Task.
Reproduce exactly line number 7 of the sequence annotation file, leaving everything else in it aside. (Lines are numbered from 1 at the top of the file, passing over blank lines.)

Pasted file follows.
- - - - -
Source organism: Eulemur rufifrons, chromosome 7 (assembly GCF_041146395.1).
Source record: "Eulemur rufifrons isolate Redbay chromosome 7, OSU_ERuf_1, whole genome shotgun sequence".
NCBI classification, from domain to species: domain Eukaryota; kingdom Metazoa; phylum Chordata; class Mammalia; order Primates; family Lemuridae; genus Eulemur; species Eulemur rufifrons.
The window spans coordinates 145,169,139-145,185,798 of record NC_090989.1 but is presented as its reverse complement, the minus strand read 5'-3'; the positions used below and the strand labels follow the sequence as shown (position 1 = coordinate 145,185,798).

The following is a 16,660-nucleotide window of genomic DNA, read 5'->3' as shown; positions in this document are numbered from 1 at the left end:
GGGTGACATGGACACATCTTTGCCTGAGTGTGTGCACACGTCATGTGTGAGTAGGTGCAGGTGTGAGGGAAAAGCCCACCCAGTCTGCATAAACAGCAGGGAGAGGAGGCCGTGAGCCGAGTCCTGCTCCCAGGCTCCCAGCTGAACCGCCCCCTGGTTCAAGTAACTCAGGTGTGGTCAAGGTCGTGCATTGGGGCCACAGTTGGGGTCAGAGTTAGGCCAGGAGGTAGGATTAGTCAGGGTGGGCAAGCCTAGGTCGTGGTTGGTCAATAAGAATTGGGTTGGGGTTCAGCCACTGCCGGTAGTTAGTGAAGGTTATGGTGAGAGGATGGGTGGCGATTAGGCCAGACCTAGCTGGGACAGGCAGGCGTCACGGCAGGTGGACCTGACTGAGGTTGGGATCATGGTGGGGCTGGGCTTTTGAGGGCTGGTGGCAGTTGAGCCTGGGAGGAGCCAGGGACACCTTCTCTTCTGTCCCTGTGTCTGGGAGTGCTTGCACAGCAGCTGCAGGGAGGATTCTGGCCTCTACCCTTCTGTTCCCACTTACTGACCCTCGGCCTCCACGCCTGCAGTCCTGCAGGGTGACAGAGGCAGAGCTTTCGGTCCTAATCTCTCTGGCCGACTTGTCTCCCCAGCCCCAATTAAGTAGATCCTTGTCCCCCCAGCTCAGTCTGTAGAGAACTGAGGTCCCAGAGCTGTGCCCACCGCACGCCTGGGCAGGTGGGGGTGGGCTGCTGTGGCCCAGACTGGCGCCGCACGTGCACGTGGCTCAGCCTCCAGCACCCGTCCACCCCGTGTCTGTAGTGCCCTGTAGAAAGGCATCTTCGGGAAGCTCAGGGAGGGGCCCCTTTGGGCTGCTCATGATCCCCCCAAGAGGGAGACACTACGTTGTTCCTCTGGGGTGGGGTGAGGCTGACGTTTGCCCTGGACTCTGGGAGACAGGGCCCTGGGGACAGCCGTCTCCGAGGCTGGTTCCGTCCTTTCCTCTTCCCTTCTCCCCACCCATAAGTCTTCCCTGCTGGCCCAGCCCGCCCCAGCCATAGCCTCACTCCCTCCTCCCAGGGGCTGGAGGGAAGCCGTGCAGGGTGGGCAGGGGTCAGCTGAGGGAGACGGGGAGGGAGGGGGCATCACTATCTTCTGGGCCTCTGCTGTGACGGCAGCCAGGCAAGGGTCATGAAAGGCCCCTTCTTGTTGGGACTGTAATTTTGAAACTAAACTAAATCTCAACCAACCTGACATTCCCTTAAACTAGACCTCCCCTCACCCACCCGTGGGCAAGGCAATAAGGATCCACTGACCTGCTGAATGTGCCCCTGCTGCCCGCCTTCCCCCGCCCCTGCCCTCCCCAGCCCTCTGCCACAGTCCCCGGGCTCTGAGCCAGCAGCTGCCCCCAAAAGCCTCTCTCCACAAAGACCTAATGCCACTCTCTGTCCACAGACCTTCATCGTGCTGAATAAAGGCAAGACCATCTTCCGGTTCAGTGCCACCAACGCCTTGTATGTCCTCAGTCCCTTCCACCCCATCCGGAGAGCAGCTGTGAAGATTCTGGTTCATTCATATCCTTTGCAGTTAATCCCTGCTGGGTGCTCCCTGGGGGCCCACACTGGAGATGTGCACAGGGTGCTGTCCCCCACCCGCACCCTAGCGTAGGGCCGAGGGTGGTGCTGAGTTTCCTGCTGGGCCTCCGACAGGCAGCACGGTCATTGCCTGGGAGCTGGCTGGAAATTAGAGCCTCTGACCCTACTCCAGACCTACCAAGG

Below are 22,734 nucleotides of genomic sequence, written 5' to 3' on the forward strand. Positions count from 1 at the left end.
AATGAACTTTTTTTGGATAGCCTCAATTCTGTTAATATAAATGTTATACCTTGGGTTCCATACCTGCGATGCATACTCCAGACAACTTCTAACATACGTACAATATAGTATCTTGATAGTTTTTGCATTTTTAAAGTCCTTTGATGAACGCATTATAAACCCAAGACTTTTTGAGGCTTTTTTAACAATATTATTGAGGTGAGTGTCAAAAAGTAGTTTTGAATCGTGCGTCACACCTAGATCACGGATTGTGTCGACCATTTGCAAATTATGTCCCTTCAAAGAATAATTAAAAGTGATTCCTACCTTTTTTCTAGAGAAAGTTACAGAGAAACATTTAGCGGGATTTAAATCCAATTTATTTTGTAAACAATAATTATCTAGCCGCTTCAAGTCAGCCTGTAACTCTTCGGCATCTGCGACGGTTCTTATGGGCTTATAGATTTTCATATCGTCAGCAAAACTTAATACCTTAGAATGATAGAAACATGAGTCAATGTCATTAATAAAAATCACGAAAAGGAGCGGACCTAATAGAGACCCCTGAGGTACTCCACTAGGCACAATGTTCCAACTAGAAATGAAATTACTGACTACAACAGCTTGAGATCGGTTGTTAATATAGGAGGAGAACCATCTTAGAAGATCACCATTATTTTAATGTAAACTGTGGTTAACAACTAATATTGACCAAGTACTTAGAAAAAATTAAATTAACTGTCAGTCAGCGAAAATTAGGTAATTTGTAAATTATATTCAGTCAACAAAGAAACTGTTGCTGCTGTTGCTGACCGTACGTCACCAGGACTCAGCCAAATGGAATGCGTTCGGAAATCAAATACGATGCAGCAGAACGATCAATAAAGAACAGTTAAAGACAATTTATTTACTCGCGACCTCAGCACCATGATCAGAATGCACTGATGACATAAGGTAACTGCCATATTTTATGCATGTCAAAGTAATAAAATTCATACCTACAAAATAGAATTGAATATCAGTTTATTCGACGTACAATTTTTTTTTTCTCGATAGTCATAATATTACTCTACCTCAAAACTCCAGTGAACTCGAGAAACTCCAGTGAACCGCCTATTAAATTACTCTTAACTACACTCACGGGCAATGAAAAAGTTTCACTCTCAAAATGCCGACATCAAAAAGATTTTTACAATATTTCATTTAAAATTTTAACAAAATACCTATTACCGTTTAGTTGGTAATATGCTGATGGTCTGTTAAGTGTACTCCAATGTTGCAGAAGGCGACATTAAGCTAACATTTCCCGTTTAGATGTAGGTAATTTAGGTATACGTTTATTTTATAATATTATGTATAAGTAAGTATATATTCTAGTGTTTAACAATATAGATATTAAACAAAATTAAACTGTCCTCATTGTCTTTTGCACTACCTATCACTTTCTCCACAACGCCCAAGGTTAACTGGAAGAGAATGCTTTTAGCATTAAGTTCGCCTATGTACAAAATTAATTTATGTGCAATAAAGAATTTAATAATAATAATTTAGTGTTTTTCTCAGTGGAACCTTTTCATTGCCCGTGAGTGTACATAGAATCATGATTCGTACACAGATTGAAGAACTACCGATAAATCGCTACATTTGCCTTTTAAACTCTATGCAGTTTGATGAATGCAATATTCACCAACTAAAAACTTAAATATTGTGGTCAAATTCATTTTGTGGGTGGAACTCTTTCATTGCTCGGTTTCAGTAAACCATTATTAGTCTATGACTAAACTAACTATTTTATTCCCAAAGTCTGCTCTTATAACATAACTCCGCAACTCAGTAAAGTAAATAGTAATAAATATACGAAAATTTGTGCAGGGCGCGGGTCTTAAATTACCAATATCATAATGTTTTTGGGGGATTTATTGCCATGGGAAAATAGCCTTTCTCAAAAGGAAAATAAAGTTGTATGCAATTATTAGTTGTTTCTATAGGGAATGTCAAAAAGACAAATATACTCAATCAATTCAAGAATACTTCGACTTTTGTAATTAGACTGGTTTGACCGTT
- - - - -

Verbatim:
Below are 22,734 nucleotides of genomic sequence, written 5' to 3' on the forward strand. Positions count from 1 at the left end.